Imperial’s experience, and that of other institutions, suggests six success factors in ORCID implementation:

  • early engagement with all stakeholders
  • consideration of institutional culture
  • co-operation across central services
  • academic involvement in the project
  • support from senior colleagues
  • clear, focused communication.

At Imperial, the framework of the OA project was invaluable for delivering ORCID. It ensured senior buy-in and input from academics across the College, and provided a well-established collaboration between ICT, Library and Research Office. Consulting HR and Legal Services early on ensured there were no delays over concerns around privacy and consent.

Whichever approach to ORCID you choose, clear communication is essential to ensure academic engagement. Target your communication, focus on benefits to the academics and make it clear what you want them to do, and how to do it. Face-to-face meetings and presentations are effective to raise awareness of ORCID, but depending on the size of the university such an approach may not always be feasible. Communication via e-mail scales better, but e-mails are easily missed. It seems obvious, but short e-mails, with bullet action points, really do make for better uptake. The more channels of communication you use, the more likely that you will reach the audience – as long as you avoid being seen as spamming them.

If Imperial were to undertake this project again, we would probably keep the approach, with one key difference: instead of ‘bulk’ creating iDs, we would choose to ‘create on demand’.9 With create on demand, a university still generates iDs for staff, but only after an academic clicks a personalized link giving their consent. This makes an opt-out unnecessary, and ensures that iDs are only generated for those ready to engage with ORCID. We hope to see such an approach implemented in CRIS systems, so that universities will not have to set up their own infrastructure. Symplectic Elements, for example, allows academics to create an iD, but it does not currently populate the ORCID registry with information such as publications or employment details.

Ongoing ORCID engagement at Imperial College

Imperial’s formal ORCID project has concluded, but ORCID engagement continues. Requests to add ORCID support to the College repository, Spiral, and to the staff web pages have been added to ICT’s development queue. The College continues to work towards the goal that all staff involved in research use ORCID. New starters are encouraged to create an iD via Symplectic Elements. ORCID is still featured in presentations and electronic communication, including in response to external requirements, such as the Wellcome Trust’s ORCID mandate10 for new grant applicants.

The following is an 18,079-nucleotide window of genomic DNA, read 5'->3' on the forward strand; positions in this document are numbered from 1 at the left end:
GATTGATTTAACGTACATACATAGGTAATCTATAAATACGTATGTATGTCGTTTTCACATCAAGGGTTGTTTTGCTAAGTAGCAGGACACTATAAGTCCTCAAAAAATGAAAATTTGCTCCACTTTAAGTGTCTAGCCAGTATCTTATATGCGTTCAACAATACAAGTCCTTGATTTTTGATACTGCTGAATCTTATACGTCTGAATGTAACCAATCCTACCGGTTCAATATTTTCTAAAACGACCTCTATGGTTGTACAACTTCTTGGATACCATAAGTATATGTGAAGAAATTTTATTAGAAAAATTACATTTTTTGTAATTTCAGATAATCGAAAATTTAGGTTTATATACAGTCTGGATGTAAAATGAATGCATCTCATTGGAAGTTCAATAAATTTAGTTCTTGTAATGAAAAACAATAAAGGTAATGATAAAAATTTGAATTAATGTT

Of the 3,226 iDs created 2,088 have so far been claimed by College staff – or about 65%. Currently, 1,406 iDs are linked to Symplectic Elements. This seems only a modest increase over the 1,155 in January 2015, but some 700 academics have joined and left the College since the roll-out. The vast majority of new staff were not aware of ORCID, whereas those who left included ORCID users. Universities will have to continue to engage with staff on ORCID.

ORCID uptake also depends on further system integrations that deliver real benefits for academics. Imperial College is working with partners to increase ORCID support and to make new features available. On 28 September 2015, we hosted a meeting with over 50 UK universities, ORCID, Jisc, platform vendors and funders to share best practice, discuss community requirements and launch Jisc’s UK ORCID membership consortium. Requirements from the community include full ORCID integration into the systems and workflows of funders and publishers as well as enhanced ORCID support in CRIS and repository platforms – for example, prompting users to create iDs and pre-populating ORCID accounts with institutional affiliation and other information.11 Ease of use and automation of data entry tasks were seen as key factors for academics uptake, and we are looking forward to working with the ORCID community on these and other issues.

Competing interests

The author has declared that he is currently a member of ORCID’s communications steering group.